*Overindulgence may alter brain responses
By JoAnne Allen
WASHINGTON, March 28 Bingeing on high-calorie
foods may be as addictive as cocaine or nicotine, and could
cause compulsive eating and obesity, according to a study
published on Sunday.
The findings in a study of animals cannot be directly
applied to human obesity, but may help in understanding the
condition and in developing therapies to treat it, researchers
wrote in the journal "Nature Neuroscience."
The study, involving rats, found that overconsumption of
high-calorie food can trigger addiction-like responses in the
brain and that high-calorie food can turn rats into compulsive
eaters in a laboratory setting, the article said.
The scientists also found decreased levels of a specific
dopamine receptor -- a brain chemical that allows a feeling of
reward -- in overweight rats, as has been reported in humans
addicted to drugs, the article said.
"Obesity may be a form of compulsive eating. Other
treatments in development for other forms of compulsion, for
example drug addiction, may be very useful for the treatment of
obesity," researcher Paul Kenny of The Scripps Research
Institute in Florida said in a telephone interview.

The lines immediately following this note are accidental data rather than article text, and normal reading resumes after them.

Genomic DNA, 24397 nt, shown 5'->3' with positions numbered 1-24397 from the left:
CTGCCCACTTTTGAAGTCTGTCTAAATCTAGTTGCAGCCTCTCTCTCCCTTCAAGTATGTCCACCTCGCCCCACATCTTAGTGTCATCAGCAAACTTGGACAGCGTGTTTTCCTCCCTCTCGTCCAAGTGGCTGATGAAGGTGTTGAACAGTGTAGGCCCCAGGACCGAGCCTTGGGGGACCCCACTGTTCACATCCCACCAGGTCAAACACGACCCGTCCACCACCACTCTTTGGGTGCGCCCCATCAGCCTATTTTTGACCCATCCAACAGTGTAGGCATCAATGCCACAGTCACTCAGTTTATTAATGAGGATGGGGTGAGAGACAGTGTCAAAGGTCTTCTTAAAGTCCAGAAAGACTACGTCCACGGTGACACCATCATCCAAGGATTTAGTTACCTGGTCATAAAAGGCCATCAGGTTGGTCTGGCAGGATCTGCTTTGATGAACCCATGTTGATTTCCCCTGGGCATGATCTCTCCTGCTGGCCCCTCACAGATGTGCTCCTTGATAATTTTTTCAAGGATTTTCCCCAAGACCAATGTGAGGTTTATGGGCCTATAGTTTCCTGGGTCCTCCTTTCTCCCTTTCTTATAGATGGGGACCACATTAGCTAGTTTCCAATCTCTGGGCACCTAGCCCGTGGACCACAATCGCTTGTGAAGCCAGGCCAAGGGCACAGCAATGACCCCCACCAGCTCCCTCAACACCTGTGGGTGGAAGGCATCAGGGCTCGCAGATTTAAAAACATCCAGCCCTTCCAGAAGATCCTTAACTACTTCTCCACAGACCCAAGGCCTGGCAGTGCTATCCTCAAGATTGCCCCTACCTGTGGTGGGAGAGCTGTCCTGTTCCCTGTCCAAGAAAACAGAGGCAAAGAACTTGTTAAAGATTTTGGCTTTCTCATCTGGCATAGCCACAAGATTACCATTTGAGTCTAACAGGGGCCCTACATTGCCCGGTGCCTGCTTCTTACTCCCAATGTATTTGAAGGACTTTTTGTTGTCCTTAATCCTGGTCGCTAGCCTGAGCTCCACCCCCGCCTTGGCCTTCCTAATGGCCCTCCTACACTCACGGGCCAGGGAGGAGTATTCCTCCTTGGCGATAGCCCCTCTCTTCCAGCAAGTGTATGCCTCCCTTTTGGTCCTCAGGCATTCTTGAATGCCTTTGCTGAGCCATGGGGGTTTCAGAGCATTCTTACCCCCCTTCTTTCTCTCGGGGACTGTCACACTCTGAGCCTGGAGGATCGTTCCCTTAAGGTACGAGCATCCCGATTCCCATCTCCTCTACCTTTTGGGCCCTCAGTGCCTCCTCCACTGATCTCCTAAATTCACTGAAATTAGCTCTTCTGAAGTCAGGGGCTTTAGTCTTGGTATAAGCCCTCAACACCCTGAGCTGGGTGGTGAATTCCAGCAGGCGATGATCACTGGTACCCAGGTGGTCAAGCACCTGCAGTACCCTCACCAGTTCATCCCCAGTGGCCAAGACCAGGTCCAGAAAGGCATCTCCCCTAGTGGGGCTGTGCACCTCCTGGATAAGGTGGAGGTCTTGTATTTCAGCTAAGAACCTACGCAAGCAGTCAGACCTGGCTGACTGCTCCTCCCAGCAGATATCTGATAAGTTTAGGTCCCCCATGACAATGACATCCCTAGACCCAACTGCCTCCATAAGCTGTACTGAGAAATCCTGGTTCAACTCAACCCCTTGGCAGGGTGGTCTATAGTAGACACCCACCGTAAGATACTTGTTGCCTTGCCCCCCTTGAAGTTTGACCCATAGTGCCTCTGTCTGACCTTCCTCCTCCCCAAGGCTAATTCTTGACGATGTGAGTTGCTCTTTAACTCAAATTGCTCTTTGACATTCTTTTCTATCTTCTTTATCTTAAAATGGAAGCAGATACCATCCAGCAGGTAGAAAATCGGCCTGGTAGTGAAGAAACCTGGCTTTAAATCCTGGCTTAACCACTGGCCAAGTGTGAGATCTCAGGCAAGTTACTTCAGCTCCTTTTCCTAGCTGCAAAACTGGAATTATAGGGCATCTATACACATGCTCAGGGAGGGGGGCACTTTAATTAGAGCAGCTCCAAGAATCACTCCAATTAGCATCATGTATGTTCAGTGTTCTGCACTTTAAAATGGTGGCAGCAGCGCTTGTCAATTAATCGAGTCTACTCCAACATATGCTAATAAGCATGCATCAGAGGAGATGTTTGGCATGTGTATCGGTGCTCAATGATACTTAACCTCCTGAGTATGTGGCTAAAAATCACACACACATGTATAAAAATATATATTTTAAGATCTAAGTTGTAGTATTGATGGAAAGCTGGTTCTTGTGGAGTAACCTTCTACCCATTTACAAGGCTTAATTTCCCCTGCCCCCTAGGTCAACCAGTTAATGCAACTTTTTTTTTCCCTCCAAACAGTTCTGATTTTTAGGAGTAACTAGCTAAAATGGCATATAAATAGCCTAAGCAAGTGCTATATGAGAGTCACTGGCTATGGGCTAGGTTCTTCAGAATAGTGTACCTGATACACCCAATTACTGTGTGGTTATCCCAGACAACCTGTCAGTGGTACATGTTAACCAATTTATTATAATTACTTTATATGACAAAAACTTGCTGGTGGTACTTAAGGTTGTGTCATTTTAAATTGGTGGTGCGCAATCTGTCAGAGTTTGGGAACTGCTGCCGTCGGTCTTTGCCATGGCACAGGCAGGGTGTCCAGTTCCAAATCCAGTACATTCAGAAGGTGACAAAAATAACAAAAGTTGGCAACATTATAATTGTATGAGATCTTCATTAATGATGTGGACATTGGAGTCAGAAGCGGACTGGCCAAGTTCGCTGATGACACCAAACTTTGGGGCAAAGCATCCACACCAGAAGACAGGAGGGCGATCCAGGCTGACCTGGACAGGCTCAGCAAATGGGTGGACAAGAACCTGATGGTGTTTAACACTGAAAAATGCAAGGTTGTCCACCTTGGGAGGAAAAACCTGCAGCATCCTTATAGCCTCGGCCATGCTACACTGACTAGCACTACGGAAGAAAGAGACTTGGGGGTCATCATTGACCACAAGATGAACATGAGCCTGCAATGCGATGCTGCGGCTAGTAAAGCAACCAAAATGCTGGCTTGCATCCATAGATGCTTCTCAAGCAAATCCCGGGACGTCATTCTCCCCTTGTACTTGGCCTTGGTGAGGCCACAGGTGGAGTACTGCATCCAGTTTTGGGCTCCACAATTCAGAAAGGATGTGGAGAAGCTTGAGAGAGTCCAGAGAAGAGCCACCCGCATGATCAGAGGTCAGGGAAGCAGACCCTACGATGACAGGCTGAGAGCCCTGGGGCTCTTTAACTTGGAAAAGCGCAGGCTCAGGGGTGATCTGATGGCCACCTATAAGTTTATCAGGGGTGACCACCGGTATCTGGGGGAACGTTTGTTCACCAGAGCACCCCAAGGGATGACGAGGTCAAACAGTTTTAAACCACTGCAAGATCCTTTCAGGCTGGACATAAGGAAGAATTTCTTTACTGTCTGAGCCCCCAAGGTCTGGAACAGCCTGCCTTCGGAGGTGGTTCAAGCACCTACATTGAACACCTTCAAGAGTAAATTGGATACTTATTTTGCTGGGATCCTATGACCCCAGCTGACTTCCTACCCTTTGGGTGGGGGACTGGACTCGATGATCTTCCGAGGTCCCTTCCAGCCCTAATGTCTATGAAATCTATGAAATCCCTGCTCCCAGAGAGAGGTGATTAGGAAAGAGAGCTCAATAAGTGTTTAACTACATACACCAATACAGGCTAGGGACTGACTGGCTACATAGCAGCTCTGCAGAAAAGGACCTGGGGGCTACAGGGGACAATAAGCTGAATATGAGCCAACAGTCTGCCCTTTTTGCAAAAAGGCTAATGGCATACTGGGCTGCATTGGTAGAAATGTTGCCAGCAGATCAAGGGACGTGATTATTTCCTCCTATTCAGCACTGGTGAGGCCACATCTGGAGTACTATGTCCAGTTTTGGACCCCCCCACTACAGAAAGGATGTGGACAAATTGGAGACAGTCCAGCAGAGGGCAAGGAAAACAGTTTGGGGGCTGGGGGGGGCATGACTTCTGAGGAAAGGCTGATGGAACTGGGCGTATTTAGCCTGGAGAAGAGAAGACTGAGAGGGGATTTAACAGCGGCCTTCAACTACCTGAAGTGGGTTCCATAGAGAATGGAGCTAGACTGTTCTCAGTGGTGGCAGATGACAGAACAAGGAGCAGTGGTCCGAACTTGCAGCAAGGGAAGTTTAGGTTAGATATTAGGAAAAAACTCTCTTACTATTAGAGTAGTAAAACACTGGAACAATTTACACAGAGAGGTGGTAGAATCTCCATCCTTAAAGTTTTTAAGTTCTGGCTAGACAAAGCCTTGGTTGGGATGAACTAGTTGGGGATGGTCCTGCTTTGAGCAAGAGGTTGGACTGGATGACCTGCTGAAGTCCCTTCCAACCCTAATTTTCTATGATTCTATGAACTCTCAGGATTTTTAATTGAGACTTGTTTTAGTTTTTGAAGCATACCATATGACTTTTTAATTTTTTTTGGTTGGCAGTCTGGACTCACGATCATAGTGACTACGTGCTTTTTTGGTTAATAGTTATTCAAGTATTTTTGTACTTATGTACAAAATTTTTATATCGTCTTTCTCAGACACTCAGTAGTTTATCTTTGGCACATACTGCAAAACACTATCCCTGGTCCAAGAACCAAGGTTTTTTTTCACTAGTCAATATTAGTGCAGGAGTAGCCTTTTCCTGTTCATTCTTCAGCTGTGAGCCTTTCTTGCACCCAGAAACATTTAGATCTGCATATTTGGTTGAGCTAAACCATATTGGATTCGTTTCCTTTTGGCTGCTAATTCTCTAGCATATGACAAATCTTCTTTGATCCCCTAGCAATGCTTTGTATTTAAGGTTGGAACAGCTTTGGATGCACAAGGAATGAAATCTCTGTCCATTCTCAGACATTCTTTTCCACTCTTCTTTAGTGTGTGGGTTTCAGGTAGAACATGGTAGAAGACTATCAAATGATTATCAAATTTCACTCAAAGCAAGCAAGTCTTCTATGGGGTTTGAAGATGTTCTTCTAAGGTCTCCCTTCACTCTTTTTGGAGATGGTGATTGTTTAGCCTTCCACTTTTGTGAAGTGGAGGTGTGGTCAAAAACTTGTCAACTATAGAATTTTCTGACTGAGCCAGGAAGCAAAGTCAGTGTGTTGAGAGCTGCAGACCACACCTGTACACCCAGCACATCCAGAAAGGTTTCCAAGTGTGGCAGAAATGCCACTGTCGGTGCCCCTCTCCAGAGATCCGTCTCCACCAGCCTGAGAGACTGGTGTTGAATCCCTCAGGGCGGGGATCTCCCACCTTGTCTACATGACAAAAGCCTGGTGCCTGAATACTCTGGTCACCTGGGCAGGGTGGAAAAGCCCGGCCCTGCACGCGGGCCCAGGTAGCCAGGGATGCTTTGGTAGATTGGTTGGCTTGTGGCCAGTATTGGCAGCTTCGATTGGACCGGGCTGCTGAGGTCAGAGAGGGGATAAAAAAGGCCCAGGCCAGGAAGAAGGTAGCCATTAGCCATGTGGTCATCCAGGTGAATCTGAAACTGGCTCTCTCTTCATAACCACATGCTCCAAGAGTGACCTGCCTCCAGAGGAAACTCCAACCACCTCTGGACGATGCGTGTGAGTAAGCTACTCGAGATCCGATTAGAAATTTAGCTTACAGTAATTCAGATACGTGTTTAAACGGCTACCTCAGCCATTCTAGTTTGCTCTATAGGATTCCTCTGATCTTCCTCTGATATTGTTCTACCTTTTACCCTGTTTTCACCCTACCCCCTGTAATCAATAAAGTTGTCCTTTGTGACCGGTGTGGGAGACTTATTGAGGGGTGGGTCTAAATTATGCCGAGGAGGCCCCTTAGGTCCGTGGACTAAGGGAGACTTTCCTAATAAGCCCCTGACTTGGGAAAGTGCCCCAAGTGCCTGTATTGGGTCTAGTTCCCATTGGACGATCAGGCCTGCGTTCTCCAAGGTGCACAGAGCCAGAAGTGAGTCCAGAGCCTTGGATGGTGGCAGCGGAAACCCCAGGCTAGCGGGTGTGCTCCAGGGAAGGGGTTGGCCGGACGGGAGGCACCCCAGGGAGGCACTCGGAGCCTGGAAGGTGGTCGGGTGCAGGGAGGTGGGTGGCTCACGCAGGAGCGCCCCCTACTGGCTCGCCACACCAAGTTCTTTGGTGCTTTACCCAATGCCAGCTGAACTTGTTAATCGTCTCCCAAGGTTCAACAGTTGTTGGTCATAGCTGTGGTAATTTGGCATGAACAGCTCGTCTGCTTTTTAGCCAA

Obesity-related diseases cost the United States an
estimated $150 billion each year, according to U.S. federal
agencies. An estimated two-thirds of American adults and
one-third of children are obese or overweight.
For the study, Kenny and colleagues headed to the grocery
"We basically bought all of the stuff that people really
like -- Ding-Dongs, cheesecake, bacon, sausage, the stuff that
you enjoy, but you really shouldn't eat too often," he said.
They also bought healthy foods and devised a diet plan for
three groups of rats.
One group ate a balanced healthy diet. Another group
received healthy food, but had access to high-calorie food for
one hour a day. Rats in the third group were fed healthy meals
and given unlimited access to high-calorie foods.
The rats in the third group developed a preference for the
high-calorie food, munched on it all day and quickly became
obese, Kenny said.
The rats in the experiment had also been trained to expect
a minor shock when exposed to a light. But when the rats that
had unlimited access to high-calorie food were shown the light,
they did not respond to the potential danger, Kenny said.
Instead, they continued to eat their snacks.
"What we're seeing in our animals is very similar to what
you'd see in humans who overindulge," he said. "It seemed that
it was okay, from what we could tell, to enjoy snack foods, but
if you repeatedly overindulge, that's where the problem comes